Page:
Incomplete and inaccurate data can not only depress campaign effectiveness but can also have detrimental impacts on an advertiser’s standing versus competitors. For example, without high-quality data insights, it becomes impossible for advertisers to detect when competitors start to encroach on their brand terms — among other things. However, with the proper data tools in place, agencies can build better strategies for clients so that they can achieve maximum ROI and protect their market position.
Google tools don’t allow for proper performance analysis
While Google does provide a top-level view of search performance it does not nearly do so in the depth that is needed for agencies to be able to properly explain performance to their clients, particularly as it relates to competitor activity. Agencies need to be able to quickly justify why performance has changed and what steps can be taken to address these fluctuations — positive or negative. And Google simply does not allow them to do this. Additionally, without a comprehensive set of insights, it can be very hard for agencies to justify budget needs to their clients as well, and how to counteract the spends that other competitors are dedicating to certain segments. So agencies should be very wary of only relying on Google’s analytics tools.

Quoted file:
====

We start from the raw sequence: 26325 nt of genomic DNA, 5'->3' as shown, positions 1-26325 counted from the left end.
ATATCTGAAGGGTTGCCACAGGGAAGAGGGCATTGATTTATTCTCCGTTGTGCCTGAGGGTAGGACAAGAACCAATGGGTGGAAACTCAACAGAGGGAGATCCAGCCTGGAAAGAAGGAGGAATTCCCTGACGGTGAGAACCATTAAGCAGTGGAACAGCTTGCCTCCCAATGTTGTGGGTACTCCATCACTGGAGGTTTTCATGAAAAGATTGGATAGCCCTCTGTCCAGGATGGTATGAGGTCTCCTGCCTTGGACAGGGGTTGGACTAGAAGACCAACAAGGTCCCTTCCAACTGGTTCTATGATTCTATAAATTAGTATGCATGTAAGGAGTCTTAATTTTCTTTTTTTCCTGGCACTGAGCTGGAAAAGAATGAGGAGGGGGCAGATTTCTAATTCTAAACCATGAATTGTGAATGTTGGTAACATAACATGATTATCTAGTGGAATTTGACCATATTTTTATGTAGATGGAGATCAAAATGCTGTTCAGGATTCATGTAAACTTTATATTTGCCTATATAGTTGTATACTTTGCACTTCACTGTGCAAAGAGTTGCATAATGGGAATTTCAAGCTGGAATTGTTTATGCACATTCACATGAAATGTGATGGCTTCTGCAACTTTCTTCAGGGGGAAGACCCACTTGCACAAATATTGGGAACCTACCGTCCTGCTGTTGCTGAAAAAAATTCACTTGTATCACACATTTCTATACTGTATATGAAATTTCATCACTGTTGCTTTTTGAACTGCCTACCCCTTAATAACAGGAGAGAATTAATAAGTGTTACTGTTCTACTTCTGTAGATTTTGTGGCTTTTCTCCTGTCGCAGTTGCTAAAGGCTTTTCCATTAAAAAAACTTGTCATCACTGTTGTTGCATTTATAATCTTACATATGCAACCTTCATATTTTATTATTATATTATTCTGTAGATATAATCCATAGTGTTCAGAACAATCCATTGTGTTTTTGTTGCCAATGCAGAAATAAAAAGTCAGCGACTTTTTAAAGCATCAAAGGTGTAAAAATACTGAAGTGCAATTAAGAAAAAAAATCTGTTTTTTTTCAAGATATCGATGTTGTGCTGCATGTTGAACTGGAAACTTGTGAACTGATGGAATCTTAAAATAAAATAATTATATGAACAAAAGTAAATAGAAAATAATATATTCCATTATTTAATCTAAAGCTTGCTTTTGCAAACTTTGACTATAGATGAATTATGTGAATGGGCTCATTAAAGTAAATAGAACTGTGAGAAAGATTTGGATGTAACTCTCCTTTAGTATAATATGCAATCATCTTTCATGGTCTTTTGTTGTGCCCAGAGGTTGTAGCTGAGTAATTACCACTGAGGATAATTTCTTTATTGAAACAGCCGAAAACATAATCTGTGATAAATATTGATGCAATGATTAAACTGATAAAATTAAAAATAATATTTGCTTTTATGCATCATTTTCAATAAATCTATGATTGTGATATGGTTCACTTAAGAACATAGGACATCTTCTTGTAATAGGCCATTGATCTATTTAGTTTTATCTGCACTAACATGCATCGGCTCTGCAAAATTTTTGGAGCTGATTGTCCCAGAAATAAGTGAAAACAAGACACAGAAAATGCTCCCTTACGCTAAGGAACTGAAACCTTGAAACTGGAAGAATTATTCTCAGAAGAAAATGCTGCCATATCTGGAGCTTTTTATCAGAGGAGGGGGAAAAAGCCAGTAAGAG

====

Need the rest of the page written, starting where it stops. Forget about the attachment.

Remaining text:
Explaining the COVID-19 effect